Espada's and Cruz's poetic revisions counteract the violence of desplaza-miento and "release," in the former's words, "a voice caught in the collective throat" (1998b, 8). In interpreting a range of plaza poems and drawing from my research on the Martin Espada Papers in the Amherst College Archives and Special Collections, I develop a viewpoint of plazas as sites of tension between the congregation of those who attempt to build alternative collective identities that are difficult to form in US public spaces and the often violent forces of exclusion and containment that produce desplazamiento while promoting official, consumer-based identities. The idea of "congregation" is important to Espada's work because it converts the neutral term "crowd" into a sacred gathering in public space and the power of the church to congregate to the will of the people to do so. (4) Whereas Espada's plazas are set in specific historical and geographical locations, and Cruz's seem to float across space, unmoored from temporal and geographical specificities while maintaining a distinctive place-based consciousness of the mixing of cultures in the Americas, both poeticize plazas as transactional spaces of possibility, where poetic languages confront discourses of hegemonic power. (5) Espada's plaza poems often begin with bylines specifying dates and locations, and Cruz focuses on the symbolic significance of plazas across geographical contexts, but both mind the risk of generalizing about Latin America, if not always successfully. In introducing The Lettered City, John Charles Chasteen defends Rama's approach to Latin American cities as a discrete unit of study even as he warns that '"Latin America' is too large and diverse to be a useful category for many sorts of analysis" (1996, xiii). By taking an imaginary measure of plazas, and thereby insisting that an accurate sense of the imaginary can configure a concrete apprehension of places, Espada and Cruz poeticize what Santa Arias has called, in reference to Espada's work, the "history of locations" of US Latinos (1996, 232). For each poet, these "locations" are complex because they share characteristics with other locations; one challenge of reading Espada's and Cruz's plaza poems, then, is to illuminate the shared cultural, political, and economic conditions that shape plazas while minding what is distinctive to the contexts of each.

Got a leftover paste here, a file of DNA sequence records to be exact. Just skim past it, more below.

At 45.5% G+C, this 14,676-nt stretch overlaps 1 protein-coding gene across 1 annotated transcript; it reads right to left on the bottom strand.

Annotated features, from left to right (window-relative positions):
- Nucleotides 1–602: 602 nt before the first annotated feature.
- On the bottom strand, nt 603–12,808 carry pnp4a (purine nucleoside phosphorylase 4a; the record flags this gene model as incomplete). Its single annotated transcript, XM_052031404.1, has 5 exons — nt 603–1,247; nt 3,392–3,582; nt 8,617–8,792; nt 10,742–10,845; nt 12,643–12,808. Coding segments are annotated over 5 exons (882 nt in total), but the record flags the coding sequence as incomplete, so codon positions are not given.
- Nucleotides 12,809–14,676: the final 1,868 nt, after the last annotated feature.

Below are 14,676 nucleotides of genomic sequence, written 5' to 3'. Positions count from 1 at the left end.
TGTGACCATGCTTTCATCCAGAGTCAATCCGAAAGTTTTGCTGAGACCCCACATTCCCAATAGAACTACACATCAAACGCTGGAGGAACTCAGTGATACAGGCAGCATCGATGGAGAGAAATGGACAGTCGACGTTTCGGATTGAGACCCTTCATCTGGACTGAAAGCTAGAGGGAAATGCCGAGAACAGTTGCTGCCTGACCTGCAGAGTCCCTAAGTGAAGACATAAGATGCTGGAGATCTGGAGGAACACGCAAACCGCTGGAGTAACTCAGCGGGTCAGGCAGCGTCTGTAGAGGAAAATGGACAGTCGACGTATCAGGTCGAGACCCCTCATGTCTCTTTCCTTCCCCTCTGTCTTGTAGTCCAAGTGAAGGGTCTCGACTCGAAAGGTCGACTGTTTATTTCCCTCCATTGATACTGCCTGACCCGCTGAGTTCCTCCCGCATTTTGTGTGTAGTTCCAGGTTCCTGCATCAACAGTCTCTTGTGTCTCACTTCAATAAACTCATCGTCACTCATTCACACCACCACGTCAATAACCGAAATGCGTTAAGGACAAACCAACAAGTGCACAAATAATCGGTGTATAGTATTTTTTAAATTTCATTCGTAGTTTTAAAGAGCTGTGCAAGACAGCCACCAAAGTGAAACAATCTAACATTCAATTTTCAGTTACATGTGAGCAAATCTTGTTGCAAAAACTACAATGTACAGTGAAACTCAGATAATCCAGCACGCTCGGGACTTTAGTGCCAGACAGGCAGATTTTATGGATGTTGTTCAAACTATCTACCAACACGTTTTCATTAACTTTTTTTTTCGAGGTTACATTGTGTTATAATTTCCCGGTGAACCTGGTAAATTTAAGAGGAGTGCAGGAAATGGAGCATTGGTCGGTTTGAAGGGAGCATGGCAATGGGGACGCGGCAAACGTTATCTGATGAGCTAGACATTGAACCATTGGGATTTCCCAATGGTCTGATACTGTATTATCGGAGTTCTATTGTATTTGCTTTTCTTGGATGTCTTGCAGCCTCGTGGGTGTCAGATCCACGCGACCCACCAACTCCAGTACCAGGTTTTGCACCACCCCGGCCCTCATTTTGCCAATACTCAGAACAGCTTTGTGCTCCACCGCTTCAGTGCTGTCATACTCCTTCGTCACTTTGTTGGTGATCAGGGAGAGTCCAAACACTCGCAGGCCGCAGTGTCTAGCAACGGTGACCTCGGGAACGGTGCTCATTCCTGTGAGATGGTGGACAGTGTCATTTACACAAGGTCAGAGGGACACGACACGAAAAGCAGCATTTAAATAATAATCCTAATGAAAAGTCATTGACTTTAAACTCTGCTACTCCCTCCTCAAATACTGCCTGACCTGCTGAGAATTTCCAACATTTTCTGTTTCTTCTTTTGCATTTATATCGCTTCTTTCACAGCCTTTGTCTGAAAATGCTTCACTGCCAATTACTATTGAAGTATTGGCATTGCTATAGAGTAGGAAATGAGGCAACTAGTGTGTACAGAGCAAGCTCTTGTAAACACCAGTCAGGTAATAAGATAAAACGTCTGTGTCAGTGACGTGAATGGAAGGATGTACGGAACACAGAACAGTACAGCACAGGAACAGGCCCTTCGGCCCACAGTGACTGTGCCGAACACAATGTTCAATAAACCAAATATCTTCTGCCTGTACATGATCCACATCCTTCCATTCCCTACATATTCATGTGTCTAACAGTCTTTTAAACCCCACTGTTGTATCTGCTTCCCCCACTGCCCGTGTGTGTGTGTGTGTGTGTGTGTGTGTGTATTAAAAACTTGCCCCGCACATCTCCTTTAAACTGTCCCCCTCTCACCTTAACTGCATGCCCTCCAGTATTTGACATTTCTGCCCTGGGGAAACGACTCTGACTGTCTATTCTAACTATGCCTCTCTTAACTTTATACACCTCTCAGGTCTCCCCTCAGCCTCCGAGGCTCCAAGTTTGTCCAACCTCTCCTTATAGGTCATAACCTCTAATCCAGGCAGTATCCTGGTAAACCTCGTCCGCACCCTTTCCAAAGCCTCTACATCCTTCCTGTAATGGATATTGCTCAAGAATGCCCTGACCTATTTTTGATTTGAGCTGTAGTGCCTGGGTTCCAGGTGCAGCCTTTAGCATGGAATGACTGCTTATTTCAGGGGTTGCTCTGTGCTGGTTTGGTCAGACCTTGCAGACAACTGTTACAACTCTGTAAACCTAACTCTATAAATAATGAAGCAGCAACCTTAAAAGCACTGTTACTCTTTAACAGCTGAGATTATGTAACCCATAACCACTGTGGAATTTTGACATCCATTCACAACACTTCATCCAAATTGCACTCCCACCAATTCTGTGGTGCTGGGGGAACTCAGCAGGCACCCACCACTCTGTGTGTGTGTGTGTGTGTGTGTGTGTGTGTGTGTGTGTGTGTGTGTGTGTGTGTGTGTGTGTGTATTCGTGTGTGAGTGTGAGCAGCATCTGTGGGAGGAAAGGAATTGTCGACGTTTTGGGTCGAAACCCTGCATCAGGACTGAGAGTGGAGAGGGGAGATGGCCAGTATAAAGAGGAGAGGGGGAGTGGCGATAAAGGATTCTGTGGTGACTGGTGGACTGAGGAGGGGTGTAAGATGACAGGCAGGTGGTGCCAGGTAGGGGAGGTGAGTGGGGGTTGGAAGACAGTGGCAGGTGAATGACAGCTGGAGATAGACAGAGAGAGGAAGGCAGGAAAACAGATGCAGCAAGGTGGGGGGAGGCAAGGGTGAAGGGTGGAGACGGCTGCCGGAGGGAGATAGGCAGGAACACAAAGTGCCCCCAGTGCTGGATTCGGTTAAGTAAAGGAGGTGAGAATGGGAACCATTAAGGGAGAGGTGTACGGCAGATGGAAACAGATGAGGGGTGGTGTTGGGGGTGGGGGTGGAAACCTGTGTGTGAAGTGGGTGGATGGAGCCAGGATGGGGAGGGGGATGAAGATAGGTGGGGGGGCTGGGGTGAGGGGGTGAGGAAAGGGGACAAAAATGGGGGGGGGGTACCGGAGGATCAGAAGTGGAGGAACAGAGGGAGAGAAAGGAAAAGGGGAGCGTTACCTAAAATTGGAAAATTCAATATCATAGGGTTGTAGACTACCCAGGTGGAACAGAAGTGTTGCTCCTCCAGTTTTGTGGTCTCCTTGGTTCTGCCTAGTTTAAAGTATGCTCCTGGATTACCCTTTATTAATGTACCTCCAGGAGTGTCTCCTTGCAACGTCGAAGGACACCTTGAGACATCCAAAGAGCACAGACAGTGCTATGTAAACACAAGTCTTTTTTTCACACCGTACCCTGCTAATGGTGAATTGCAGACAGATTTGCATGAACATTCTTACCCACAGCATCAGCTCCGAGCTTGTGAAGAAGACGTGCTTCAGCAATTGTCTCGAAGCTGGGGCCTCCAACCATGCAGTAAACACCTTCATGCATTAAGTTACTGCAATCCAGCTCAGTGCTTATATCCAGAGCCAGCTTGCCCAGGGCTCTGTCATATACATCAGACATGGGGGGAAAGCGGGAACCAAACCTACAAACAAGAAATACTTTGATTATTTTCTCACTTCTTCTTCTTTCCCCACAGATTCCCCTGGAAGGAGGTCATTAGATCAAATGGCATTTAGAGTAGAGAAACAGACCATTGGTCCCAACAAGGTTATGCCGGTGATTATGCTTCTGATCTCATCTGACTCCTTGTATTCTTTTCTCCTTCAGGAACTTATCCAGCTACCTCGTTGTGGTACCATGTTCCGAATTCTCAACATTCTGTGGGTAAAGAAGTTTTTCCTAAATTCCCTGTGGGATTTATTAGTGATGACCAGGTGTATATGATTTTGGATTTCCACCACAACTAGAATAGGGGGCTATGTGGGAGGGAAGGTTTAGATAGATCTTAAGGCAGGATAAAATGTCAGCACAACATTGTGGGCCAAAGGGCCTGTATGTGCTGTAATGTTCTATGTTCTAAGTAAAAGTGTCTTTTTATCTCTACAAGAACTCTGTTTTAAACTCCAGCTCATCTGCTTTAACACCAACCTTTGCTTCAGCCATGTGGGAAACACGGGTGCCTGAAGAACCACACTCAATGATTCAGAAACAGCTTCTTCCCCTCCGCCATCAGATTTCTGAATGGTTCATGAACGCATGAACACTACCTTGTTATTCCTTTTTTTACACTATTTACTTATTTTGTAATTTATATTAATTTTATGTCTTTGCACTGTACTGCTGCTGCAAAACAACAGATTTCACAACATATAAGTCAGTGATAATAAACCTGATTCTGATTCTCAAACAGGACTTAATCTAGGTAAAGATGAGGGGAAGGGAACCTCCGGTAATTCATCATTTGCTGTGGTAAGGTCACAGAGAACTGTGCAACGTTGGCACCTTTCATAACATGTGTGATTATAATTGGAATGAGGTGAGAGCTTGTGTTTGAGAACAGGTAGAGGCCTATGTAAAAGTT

Cruz's "Mountains in the North: Hispanic Writing in the U.S.A." addresses this issue of particularity by describing how local iterations of Spanish in Latin America defy the unspecific knowledge of outsiders. Yet even he generalizes to illustrate the dynamic:
  Sometimes when a word jumps over to the next country, it takes on
  an opposite meaning, or a word which you can yell in the plaza at the
  top of your voice, like popusa in El Salvador, moonlights as the
  private part of a woman in Guatemala. Anglos have difficulty
  grasping the variety of our world and have a tendency to slip us all
  under the same blanket in a careless act of generalizing. (Cruz 1991,
  90; original emphasis)


In this passage, Cruz rightly warns against generalizing about Latin America and US Latinos, but he takes "the plaza" as a static space across nations, a problematic unit of analysis in its own right that refuses sociolinguistic variations within nations. "Plaza" is indeed a word that "takes on," if not "an opposite meaning," then at least divergent connotations and historical significances depending on its location. To take just one possible constellation of "plazas"--say Los Angeles Plaza, Tlatelolco and the main Zocalo in Mexico City, Plaza de Mayo in Buenos Aires, and Plaza Las Americas in Puerto Rico--and to conflate their meanings is to ignore how each has been materially and symbolically shaped by different power struggles and that, for instance, Mexico City's main plazas were Aztec ones razed by Cortes and built over by the Spanish. (6)